I think a lot of this comes down to money—living in SF with kids can be great if you can afford to live where and how you want and send your kids to a school you and they are happy with. It’s only 7x7 after all and the public transit is mostly good. There are neighborhoods that are quiet and have a lot of families. I fall into this exceedingly lucky category—and I have to assume you do too if you’re even considering this? I only have one kid, but nearly all her peers have siblings…so we’re in a big community of families with more than one child, and—it’s great. Many neighborhoods have lots of things within walking distance and there are a TON of family friendly communities and activities. It’s one of the things I love about SF in fact—gg park, ocean beach, botanical gardens, science museum, art museums, a thousand great playgrounds, many small neighborhood art and music studios, camps/programs etc.—there is no shortage of cool activities and places to visit and some of them are even free.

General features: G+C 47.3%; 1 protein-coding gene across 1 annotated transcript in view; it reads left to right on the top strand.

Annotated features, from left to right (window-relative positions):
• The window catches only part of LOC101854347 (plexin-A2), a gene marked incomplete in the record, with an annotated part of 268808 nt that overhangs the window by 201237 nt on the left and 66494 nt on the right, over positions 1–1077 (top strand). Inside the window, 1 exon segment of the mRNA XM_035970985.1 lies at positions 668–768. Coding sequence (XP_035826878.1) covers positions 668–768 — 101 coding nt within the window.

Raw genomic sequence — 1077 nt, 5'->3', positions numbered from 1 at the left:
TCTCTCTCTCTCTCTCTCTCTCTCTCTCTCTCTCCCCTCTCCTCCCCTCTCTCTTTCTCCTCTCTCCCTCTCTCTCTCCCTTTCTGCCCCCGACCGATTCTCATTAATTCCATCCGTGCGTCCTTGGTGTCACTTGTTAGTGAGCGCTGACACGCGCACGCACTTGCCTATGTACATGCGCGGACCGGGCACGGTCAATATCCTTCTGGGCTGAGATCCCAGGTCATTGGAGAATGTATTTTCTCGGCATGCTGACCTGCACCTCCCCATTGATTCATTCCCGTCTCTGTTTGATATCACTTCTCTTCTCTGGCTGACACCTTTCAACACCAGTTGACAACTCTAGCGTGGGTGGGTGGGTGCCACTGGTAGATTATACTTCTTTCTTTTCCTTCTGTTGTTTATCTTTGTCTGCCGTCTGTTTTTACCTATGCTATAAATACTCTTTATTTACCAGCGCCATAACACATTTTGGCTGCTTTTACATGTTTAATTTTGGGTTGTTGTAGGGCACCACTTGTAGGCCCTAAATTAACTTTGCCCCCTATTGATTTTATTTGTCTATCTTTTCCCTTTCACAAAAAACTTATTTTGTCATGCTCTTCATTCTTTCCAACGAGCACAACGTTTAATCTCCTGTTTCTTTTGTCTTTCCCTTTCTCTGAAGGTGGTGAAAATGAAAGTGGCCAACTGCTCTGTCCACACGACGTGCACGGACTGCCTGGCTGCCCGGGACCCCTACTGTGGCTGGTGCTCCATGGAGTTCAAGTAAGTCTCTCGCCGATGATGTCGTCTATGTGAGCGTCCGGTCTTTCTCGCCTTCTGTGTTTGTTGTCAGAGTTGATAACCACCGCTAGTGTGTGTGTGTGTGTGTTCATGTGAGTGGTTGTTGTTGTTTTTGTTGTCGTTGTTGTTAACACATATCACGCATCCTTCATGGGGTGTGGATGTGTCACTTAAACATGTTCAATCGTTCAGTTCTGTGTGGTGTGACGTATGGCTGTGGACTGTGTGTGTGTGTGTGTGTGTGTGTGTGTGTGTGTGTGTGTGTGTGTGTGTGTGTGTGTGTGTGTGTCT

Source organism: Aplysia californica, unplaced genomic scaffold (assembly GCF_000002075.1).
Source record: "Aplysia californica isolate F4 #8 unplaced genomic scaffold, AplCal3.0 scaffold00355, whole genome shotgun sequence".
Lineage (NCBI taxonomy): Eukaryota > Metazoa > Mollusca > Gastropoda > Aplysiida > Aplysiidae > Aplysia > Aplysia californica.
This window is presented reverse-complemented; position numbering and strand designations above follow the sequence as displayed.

I agree however with prior responders that commuting out of SF to east bay for school is absolute madness. Choosing to cross the bridge and back every single day—omg, no no no. 
 

maybe find some parent meetups in sf and also explore neighborhoods/playgrounds and see what you find? You might discover an area over here that appeals to both you and your husband.